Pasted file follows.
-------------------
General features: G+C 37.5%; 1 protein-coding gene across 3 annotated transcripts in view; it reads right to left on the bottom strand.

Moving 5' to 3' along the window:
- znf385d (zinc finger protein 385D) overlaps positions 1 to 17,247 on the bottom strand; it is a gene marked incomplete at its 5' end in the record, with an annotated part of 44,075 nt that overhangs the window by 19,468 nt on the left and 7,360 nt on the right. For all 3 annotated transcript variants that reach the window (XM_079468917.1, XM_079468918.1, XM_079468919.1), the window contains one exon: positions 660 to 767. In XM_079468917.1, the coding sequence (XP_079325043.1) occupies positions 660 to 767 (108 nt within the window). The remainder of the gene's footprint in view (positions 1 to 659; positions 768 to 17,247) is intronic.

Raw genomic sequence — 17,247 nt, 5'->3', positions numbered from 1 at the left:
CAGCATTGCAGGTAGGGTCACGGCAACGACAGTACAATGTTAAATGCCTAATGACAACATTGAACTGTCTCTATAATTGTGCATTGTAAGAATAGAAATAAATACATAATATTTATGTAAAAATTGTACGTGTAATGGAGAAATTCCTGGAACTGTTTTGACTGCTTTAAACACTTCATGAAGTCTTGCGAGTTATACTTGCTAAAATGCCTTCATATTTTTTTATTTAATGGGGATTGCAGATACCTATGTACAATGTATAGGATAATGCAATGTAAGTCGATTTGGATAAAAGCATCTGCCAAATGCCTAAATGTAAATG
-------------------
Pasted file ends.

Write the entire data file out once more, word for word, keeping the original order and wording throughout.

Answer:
General features: G+C 37.5%; 1 protein-coding gene across 3 annotated transcripts in view; it reads right to left on the bottom strand.

Moving 5' to 3' along the window:
- znf385d (zinc finger protein 385D) overlaps positions 1 to 17,247 on the bottom strand; it is a gene marked incomplete at its 5' end in the record, with an annotated part of 44,075 nt that overhangs the window by 19,468 nt on the left and 7,360 nt on the right. For all 3 annotated transcript variants that reach the window (XM_079468917.1, XM_079468918.1, XM_079468919.1), the window contains one exon: positions 660 to 767. In XM_079468917.1, the coding sequence (XP_079325043.1) occupies positions 660 to 767 (108 nt within the window). The remainder of the gene's footprint in view (positions 1 to 659; positions 768 to 17,247) is intronic.

Raw genomic sequence — 17,247 nt, 5'->3', positions numbered from 1 at the left:
CAGCATTGCAGGTAGGGTCACGGCAACGACAGTACAATGTTAAATGCCTAATGACAACATTGAACTGTCTCTATAATTGTGCATTGTAAGAATAGAAATAAATACATAATATTTATGTAAAAATTGTACGTGTAATGGAGAAATTCCTGGAACTGTTTTGACTGCTTTAAACACTTCATGAAGTCTTGCGAGTTATACTTGCTAAAATGCCTTCATATTTTTTTATTTAATGGGGATTGCAGATACCTATGTACAATGTATAGGATAATGCAATGTAAGTCGATTTGGATAAAAGCATCTGCCAAATGCCTAAATGTAAATG